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M. Neudorfer, S. Harel, C. Stolovitch, D. Goldenberg, T. Wygnanski, A. Kessler; The Use of Ultrasound Color Doppler Imaging in the Diagnosis of PHPV . Invest. Ophthalmol. Vis. Sci. 2006;47(13):3303.
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Persistent hyperplastic primary vitreous (PHPV) is a rare congenital, nonhereditary malformation of the eye which results from persistence of the fetal fibrovascular primitive hyaloid system. The classic presentation is that of unilateral leukocoria and microphthalmos. The diagnosis is usually based on clinical examination, and the most important differential diagnosis is retinoblastoma. Since coexistence of PHPV with cataract or retinal detachment can cause opaque media, the use of adjunctive diagnostic procedures is recommended. Computerized tomography, magnetic resonance imaging and conventional ultrasonography can be helpful, but the results are not always conclusive. The need for rapid and precise diagnosis justifies the effort to find more efficacious diagnostic tools. Color Doppler ultrasound imaging is a noninvasive technique which combines the display of color–coded blood flow (depicting direction and velocity) with a conventional gray–scale ultrasound image (depicting the structure).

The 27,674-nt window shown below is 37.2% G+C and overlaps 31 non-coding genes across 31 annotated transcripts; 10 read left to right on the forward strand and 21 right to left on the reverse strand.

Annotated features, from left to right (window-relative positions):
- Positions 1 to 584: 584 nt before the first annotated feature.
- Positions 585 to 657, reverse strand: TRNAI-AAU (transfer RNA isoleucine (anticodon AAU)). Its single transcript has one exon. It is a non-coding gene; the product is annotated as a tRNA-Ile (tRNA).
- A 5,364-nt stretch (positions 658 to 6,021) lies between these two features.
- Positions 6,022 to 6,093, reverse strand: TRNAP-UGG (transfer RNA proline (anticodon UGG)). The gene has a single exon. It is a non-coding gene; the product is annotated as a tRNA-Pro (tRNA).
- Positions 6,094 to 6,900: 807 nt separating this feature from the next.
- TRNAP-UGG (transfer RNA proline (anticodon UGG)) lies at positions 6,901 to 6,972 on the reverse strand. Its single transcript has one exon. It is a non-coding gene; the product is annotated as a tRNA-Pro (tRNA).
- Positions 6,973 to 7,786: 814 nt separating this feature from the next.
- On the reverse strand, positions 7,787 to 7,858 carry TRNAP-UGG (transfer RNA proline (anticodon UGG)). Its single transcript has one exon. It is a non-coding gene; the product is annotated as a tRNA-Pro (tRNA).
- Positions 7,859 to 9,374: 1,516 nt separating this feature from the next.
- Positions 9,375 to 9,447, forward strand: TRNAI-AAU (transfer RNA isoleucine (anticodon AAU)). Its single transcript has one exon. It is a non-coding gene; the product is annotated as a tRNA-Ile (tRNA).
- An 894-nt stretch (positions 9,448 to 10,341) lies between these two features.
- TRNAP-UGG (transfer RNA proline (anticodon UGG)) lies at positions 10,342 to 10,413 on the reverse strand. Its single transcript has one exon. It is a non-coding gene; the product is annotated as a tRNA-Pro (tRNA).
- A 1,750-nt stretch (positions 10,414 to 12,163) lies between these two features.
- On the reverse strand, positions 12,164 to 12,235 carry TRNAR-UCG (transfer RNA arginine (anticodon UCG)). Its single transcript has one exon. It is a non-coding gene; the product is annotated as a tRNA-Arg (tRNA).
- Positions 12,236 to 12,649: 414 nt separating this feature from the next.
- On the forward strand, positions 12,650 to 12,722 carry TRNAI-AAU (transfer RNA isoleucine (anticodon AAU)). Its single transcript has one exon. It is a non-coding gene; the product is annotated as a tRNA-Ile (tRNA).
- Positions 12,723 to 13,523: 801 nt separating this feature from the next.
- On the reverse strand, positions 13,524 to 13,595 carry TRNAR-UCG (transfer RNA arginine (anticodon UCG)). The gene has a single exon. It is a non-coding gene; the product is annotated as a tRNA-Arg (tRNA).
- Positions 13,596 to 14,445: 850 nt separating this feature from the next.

The purpose of this study was to evaluate the role of color Doppler ultrasound imaging in diagnosing PHPV.
12 eyes of 10 patients (3 boys 7 girls, aged 3 months – 12 years) with PHPV were studied by means of color Doppler ultrasound imaging (ATL–HDI 5000; Philips Medical Systems, Bothell, WA). The diagnosis was confirmed in all cases by histology, surgical evidence or long–term follow–up.
Gray–scale ultrasound showed a membranoid structure crossing the eye from the optic nerve to the retrolental capsule in all cases (PHPV). Color Doppler demonstrated blood flow in all these membranoid structures. Ultrasonography demonstrated calcifications in three cases and large abnormal lens with pathological blood flow in the margins in three other cases.
Color Doppler examination can be a supplementary noninvasive means to assist in the diagnosis of PHPV.
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